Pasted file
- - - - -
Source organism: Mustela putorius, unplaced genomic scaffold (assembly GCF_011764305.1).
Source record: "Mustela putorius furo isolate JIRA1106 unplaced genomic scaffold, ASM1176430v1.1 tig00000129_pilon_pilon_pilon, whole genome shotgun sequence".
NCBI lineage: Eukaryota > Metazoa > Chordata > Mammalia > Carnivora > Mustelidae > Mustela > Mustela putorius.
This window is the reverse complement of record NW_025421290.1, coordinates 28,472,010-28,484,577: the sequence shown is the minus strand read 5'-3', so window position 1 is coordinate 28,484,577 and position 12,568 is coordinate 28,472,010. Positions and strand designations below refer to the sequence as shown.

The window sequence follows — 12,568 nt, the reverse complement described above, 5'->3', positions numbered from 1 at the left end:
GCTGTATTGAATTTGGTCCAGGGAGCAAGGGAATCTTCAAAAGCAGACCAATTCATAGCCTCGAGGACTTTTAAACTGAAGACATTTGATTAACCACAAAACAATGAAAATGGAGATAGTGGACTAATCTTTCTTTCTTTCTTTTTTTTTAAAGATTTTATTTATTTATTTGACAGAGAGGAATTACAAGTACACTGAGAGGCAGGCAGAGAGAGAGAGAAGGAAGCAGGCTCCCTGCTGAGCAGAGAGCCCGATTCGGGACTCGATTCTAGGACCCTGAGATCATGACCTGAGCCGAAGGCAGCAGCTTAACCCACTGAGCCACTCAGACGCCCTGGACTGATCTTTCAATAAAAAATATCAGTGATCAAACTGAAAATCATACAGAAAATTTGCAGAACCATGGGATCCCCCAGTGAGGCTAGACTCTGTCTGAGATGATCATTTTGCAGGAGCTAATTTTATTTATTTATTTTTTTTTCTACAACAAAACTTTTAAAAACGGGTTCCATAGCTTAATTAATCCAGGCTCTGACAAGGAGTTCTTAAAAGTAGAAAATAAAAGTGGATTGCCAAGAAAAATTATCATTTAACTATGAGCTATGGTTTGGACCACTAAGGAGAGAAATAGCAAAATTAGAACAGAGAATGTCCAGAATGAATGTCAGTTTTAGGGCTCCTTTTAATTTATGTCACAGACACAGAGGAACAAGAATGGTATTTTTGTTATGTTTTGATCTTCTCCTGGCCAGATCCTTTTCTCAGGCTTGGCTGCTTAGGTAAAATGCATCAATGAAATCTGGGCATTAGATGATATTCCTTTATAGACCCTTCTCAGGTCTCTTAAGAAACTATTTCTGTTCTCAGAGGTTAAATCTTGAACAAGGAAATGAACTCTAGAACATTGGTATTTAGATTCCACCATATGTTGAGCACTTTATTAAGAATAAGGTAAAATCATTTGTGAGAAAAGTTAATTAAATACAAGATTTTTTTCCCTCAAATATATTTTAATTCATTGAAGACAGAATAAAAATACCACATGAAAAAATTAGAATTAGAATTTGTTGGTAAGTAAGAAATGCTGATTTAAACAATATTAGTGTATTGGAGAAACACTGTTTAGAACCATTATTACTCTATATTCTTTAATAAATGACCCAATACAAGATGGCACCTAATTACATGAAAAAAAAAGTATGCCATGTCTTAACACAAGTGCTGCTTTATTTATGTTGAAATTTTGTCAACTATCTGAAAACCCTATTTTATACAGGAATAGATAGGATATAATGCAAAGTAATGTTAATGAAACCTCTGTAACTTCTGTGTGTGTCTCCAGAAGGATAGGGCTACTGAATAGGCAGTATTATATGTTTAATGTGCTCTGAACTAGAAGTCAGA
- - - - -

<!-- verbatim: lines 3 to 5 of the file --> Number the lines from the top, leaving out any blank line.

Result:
NCBI lineage: Eukaryota > Metazoa > Chordata > Mammalia > Carnivora > Mustelidae > Mustela > Mustela putorius.
This window is the reverse complement of record NW_025421290.1, coordinates 28,472,010-28,484,577: the sequence shown is the minus strand read 5'-3', so window position 1 is coordinate 28,484,577 and position 12,568 is coordinate 28,472,010. Positions and strand designations below refer to the sequence as shown.

The window sequence follows — 12,568 nt, the reverse complement described above, 5'->3', positions numbered from 1 at the left end: